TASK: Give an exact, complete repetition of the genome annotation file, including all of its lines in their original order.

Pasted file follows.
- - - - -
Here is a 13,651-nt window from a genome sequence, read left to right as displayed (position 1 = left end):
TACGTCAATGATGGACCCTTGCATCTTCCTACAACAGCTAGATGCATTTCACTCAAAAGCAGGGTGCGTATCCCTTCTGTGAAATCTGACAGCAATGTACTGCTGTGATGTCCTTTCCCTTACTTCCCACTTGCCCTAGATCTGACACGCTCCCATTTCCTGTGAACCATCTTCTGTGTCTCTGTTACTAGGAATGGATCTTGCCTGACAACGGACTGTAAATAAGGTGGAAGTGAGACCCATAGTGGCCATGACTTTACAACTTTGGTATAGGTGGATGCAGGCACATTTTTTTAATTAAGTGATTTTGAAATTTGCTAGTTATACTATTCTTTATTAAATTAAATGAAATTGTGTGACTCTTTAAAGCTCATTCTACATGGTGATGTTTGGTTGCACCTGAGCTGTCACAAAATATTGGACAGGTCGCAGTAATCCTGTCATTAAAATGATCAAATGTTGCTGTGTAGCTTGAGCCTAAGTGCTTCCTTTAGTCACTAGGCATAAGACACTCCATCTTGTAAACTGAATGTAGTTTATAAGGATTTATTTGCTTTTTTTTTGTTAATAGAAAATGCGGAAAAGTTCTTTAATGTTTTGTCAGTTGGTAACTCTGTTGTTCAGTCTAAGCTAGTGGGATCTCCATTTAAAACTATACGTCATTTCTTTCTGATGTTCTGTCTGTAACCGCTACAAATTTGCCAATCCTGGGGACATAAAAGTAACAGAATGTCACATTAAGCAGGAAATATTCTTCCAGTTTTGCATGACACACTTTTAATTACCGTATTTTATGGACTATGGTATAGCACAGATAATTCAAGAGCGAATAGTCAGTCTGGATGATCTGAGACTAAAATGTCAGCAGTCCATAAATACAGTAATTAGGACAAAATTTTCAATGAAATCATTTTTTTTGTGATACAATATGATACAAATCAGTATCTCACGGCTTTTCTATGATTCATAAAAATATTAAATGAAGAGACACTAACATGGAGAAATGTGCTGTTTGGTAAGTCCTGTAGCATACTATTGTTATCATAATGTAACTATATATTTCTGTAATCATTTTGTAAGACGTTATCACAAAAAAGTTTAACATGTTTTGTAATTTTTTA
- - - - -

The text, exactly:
Here is a 13,651-nt window from a genome sequence, read left to right as displayed (position 1 = left end):
TACGTCAATGATGGACCCTTGCATCTTCCTACAACAGCTAGATGCATTTCACTCAAAAGCAGGGTGCGTATCCCTTCTGTGAAATCTGACAGCAATGTACTGCTGTGATGTCCTTTCCCTTACTTCCCACTTGCCCTAGATCTGACACGCTCCCATTTCCTGTGAACCATCTTCTGTGTCTCTGTTACTAGGAATGGATCTTGCCTGACAACGGACTGTAAATAAGGTGGAAGTGAGACCCATAGTGGCCATGACTTTACAACTTTGGTATAGGTGGATGCAGGCACATTTTTTTAATTAAGTGATTTTGAAATTTGCTAGTTATACTATTCTTTATTAAATTAAATGAAATTGTGTGACTCTTTAAAGCTCATTCTACATGGTGATGTTTGGTTGCACCTGAGCTGTCACAAAATATTGGACAGGTCGCAGTAATCCTGTCATTAAAATGATCAAATGTTGCTGTGTAGCTTGAGCCTAAGTGCTTCCTTTAGTCACTAGGCATAAGACACTCCATCTTGTAAACTGAATGTAGTTTATAAGGATTTATTTGCTTTTTTTTTGTTAATAGAAAATGCGGAAAAGTTCTTTAATGTTTTGTCAGTTGGTAACTCTGTTGTTCAGTCTAAGCTAGTGGGATCTCCATTTAAAACTATACGTCATTTCTTTCTGATGTTCTGTCTGTAACCGCTACAAATTTGCCAATCCTGGGGACATAAAAGTAACAGAATGTCACATTAAGCAGGAAATATTCTTCCAGTTTTGCATGACACACTTTTAATTACCGTATTTTATGGACTATGGTATAGCACAGATAATTCAAGAGCGAATAGTCAGTCTGGATGATCTGAGACTAAAATGTCAGCAGTCCATAAATACAGTAATTAGGACAAAATTTTCAATGAAATCATTTTTTTTGTGATACAATATGATACAAATCAGTATCTCACGGCTTTTCTATGATTCATAAAAATATTAAATGAAGAGACACTAACATGGAGAAATGTGCTGTTTGGTAAGTCCTGTAGCATACTATTGTTATCATAATGTAACTATATATTTCTGTAATCATTTTGTAAGACGTTATCACAAAAAAGTTTAACATGTTTTGTAATTTTTTA